The Lessons of George Bush


A toddler explains what she learned from George Bush and says bye-bye.

FDA Approves First Human Trials on Treatment From Stem Cell Research

It will be a while before we see practical results from embryonic stem cell research, and the likelihood of this will increase with the anticipated end of  George Bush’s ban on federal funding. The FDA has now approved the first human trials on a treatment developed from embryonic stem cell research. The Wall Street Journal reports:

In a watershed moment for one of the most contentious areas of science and American politics, the U.S. Food and Drug Administration cleared the way for the first-ever human trial of a medical treatment derived from embryonic stem cells.

Geron Corp., a Menlo Park, Calif., biotechnology company, is expected to announce Friday that it received a green light from the agency to mount a study of its stem-cell treatment for spinal cord injuries in up to 10 patients. The announcement caps more than a decade of advances in the company’s labs and comes on the cusp of a widely expected shift in U.S. policy toward support of embryonic stem-cell research after years of official opposition.

“This is the dawn of a new era in medical therapeutics,” said Thomas B. Okarma, Geron’s president and chief executive officer. The hope that stem-cell therapy will repair and regenerate diseased organs and tissue “goes beyond what pills and scalpels can ever do.”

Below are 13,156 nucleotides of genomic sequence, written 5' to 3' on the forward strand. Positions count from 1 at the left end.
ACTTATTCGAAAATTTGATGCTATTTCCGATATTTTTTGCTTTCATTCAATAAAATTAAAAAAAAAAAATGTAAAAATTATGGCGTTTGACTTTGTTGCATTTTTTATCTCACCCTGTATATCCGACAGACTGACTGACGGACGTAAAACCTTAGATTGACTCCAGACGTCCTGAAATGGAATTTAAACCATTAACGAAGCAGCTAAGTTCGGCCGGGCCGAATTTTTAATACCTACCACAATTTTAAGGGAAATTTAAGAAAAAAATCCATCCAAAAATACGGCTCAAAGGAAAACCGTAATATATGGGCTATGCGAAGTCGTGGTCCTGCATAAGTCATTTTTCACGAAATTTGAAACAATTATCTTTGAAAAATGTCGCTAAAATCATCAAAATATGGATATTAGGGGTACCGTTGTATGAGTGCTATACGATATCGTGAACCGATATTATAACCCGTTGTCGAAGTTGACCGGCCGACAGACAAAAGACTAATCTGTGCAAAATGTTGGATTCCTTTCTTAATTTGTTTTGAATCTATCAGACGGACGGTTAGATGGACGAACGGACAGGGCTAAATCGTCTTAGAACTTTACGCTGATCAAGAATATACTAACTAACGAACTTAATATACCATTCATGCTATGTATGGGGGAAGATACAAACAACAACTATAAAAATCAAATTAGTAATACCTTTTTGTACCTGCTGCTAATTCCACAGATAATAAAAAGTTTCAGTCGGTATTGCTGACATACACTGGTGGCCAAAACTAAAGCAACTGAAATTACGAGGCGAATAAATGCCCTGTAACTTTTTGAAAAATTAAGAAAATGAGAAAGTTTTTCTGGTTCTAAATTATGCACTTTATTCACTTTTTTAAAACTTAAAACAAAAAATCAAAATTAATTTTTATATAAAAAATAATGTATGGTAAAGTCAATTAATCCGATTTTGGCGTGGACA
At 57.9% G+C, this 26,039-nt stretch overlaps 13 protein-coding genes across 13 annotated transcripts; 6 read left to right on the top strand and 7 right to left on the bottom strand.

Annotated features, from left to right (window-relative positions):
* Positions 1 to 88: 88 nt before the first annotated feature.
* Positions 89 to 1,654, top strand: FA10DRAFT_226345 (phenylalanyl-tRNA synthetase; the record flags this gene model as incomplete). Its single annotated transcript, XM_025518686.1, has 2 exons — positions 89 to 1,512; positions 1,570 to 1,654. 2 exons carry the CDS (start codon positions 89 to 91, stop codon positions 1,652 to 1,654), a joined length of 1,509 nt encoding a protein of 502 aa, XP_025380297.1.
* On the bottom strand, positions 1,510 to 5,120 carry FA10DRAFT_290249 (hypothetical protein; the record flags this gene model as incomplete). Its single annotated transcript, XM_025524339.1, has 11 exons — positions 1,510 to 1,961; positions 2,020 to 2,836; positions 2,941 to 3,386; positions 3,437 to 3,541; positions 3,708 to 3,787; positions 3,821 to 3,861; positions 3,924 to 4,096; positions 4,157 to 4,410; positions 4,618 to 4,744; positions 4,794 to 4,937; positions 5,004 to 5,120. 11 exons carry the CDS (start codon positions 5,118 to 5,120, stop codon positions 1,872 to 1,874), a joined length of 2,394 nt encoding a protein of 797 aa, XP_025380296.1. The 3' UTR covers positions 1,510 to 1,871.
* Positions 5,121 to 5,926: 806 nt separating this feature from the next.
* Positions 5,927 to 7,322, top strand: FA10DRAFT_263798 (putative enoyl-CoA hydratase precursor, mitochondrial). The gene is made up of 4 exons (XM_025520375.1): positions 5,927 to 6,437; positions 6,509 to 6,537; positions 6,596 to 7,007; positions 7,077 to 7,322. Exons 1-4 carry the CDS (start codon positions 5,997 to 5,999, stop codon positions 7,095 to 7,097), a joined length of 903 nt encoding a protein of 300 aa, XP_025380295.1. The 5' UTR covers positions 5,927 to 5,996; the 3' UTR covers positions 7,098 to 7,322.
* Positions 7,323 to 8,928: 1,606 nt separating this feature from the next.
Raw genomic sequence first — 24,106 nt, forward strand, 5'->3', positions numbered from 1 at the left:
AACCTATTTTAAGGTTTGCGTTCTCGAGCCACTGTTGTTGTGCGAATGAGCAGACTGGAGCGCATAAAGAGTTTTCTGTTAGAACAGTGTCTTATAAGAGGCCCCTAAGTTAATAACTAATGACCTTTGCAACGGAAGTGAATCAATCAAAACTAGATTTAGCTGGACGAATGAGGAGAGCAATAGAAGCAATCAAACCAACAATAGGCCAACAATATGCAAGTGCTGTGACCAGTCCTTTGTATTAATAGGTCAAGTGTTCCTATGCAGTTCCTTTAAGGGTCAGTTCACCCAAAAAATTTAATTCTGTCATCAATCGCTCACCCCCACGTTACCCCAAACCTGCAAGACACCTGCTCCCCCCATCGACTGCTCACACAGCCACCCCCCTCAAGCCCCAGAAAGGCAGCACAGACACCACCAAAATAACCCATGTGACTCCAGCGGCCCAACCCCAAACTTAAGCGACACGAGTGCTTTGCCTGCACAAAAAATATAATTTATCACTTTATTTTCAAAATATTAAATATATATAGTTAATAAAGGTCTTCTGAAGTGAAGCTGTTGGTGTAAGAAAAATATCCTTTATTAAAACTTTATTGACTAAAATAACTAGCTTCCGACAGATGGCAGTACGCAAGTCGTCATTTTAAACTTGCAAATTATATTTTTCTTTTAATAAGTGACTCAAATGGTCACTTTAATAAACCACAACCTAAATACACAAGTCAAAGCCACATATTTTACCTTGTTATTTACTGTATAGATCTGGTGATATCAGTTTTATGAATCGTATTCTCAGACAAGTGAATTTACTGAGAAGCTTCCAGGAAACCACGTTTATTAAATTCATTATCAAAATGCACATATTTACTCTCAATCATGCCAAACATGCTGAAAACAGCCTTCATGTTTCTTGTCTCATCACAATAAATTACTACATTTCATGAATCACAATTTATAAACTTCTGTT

Limits on stem-cell research, which prevented federal funding and were imposed by Congress and former President George W. Bush for ethical and religious reasons, have had a chilling effect on both academic and corporate research involving such cells. Proponents of stem-cell research say restrictions have delayed development of promising new treatments, while critics contend that harvesting stem cells from embryos destroys human life.

The 25 Most Influential Liberals In The US Media

Forbes has posted a listing of  The 25 Most Influential Liberals In The U.S. Media. As Libby writes, “I don’t think Forbes quite understands what Liberal means.” Their definition is somewhat odd:

Broadly, a “liberal’ subscribes to some or all of the following: progressive income taxation; universal health care of some kind; opposition to the war in Iraq, and a certain queasiness about the war on terror; an instinctive preference for international diplomacy; the right to gay marriage; a woman’s right to an abortion; environmentalism in some Kyoto Protocol-friendly form; and a rejection of the McCain-Palin ticket.

Considering that even some conservatives agree with some of these positions this definition leads to the inclusion of people that many would not consider to be liberals at all, such as Fred Hiatt and Andrew Sullivan. The relative influence of those on the list can also be argued with. Blog readers might still find the article worth glancing at, primarily as bloggers fill many of the spots. This does provide a good example of the degree to which the line between bloggers and the media is now as murky as the line between liberals and conservatives.